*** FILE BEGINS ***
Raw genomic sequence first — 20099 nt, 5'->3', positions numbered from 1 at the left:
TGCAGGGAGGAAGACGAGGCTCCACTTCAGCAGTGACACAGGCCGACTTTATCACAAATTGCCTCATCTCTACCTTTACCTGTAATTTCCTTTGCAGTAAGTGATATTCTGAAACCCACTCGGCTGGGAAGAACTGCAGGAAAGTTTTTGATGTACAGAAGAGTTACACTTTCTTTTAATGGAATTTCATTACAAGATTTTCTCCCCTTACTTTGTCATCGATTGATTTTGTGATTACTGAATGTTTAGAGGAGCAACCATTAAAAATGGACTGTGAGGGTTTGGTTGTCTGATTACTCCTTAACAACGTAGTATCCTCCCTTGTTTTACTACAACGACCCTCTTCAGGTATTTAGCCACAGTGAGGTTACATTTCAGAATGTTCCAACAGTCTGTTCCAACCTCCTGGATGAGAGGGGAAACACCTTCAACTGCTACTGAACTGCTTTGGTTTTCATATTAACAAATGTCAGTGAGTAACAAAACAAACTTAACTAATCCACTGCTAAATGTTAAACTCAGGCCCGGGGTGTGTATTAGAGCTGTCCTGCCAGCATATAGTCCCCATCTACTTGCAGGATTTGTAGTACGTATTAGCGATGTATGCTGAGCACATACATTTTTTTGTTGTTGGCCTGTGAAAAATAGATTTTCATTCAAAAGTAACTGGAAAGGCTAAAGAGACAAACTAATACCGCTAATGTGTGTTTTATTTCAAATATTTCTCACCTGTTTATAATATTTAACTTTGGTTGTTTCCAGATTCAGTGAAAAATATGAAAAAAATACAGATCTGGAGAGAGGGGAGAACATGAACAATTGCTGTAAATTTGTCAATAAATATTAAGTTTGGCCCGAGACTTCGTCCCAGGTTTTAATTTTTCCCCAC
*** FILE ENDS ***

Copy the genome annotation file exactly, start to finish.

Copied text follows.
Raw genomic sequence first — 20099 nt, 5'->3', positions numbered from 1 at the left:
TGCAGGGAGGAAGACGAGGCTCCACTTCAGCAGTGACACAGGCCGACTTTATCACAAATTGCCTCATCTCTACCTTTACCTGTAATTTCCTTTGCAGTAAGTGATATTCTGAAACCCACTCGGCTGGGAAGAACTGCAGGAAAGTTTTTGATGTACAGAAGAGTTACACTTTCTTTTAATGGAATTTCATTACAAGATTTTCTCCCCTTACTTTGTCATCGATTGATTTTGTGATTACTGAATGTTTAGAGGAGCAACCATTAAAAATGGACTGTGAGGGTTTGGTTGTCTGATTACTCCTTAACAACGTAGTATCCTCCCTTGTTTTACTACAACGACCCTCTTCAGGTATTTAGCCACAGTGAGGTTACATTTCAGAATGTTCCAACAGTCTGTTCCAACCTCCTGGATGAGAGGGGAAACACCTTCAACTGCTACTGAACTGCTTTGGTTTTCATATTAACAAATGTCAGTGAGTAACAAAACAAACTTAACTAATCCACTGCTAAATGTTAAACTCAGGCCCGGGGTGTGTATTAGAGCTGTCCTGCCAGCATATAGTCCCCATCTACTTGCAGGATTTGTAGTACGTATTAGCGATGTATGCTGAGCACATACATTTTTTTGTTGTTGGCCTGTGAAAAATAGATTTTCATTCAAAAGTAACTGGAAAGGCTAAAGAGACAAACTAATACCGCTAATGTGTGTTTTATTTCAAATATTTCTCACCTGTTTATAATATTTAACTTTGGTTGTTTCCAGATTCAGTGAAAAATATGAAAAAAATACAGATCTGGAGAGAGGGGAGAACATGAACAATTGCTGTAAATTTGTCAATAAATATTAAGTTTGGCCCGAGACTTCGTCCCAGGTTTTAATTTTTCCCCAC